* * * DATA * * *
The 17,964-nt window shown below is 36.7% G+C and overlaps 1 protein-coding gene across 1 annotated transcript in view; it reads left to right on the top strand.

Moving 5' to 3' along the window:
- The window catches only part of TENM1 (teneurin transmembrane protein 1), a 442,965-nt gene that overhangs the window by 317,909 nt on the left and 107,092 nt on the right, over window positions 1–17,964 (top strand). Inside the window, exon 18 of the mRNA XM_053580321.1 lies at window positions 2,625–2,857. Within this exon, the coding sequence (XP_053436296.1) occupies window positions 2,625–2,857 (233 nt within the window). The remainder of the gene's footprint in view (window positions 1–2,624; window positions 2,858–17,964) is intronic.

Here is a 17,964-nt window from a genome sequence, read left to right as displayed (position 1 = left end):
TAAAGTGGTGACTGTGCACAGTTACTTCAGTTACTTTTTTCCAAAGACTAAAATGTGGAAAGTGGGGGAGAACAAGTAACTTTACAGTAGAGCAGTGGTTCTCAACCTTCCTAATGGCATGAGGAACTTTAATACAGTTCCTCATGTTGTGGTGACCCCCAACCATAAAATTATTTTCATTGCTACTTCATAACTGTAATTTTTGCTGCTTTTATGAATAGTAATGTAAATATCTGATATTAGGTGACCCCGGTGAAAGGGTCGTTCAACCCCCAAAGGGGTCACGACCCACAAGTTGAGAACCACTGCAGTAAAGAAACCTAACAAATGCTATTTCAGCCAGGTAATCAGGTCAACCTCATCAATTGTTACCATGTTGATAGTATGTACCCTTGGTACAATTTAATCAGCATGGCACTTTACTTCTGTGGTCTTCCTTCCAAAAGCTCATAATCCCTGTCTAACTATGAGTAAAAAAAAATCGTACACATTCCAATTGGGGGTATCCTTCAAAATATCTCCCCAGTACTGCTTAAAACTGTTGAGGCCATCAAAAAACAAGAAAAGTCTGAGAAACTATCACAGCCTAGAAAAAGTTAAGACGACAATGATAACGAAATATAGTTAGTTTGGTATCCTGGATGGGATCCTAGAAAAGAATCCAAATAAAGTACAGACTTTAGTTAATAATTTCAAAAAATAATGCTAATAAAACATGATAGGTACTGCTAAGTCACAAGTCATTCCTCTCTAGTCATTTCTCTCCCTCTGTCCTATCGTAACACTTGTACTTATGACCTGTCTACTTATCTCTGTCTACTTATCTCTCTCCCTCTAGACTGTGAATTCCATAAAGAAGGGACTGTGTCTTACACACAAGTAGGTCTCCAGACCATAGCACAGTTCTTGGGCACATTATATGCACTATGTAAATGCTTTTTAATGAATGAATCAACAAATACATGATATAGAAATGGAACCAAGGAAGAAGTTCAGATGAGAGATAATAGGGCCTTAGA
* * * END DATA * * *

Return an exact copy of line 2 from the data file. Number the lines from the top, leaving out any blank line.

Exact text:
Moving 5' to 3' along the window: